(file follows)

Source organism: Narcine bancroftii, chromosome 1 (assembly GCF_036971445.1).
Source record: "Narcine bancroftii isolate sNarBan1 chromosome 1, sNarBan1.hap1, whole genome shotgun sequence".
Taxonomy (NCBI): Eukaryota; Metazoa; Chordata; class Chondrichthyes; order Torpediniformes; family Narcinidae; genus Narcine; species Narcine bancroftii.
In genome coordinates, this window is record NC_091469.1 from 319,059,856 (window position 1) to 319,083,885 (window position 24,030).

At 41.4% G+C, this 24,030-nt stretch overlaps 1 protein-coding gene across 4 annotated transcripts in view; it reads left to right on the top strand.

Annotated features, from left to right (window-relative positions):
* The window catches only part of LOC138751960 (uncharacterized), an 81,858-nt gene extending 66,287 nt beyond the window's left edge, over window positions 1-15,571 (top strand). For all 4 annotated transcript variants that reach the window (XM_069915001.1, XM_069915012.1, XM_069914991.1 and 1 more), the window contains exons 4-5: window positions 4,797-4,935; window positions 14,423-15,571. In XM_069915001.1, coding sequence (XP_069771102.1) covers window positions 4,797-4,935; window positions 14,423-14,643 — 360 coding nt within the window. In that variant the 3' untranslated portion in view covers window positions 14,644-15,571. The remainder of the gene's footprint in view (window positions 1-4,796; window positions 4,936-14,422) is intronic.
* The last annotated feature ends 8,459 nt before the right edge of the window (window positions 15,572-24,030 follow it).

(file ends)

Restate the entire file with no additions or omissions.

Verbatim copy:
Source organism: Narcine bancroftii, chromosome 1 (assembly GCF_036971445.1).
Source record: "Narcine bancroftii isolate sNarBan1 chromosome 1, sNarBan1.hap1, whole genome shotgun sequence".
Taxonomy (NCBI): Eukaryota; Metazoa; Chordata; class Chondrichthyes; order Torpediniformes; family Narcinidae; genus Narcine; species Narcine bancroftii.
In genome coordinates, this window is record NC_091469.1 from 319,059,856 (window position 1) to 319,083,885 (window position 24,030).

At 41.4% G+C, this 24,030-nt stretch overlaps 1 protein-coding gene across 4 annotated transcripts in view; it reads left to right on the top strand.

Annotated features, from left to right (window-relative positions):
* The window catches only part of LOC138751960 (uncharacterized), an 81,858-nt gene extending 66,287 nt beyond the window's left edge, over window positions 1-15,571 (top strand). For all 4 annotated transcript variants that reach the window (XM_069915001.1, XM_069915012.1, XM_069914991.1 and 1 more), the window contains exons 4-5: window positions 4,797-4,935; window positions 14,423-15,571. In XM_069915001.1, coding sequence (XP_069771102.1) covers window positions 4,797-4,935; window positions 14,423-14,643 — 360 coding nt within the window. In that variant the 3' untranslated portion in view covers window positions 14,644-15,571. The remainder of the gene's footprint in view (window positions 1-4,796; window positions 4,936-14,422) is intronic.
* The last annotated feature ends 8,459 nt before the right edge of the window (window positions 15,572-24,030 follow it).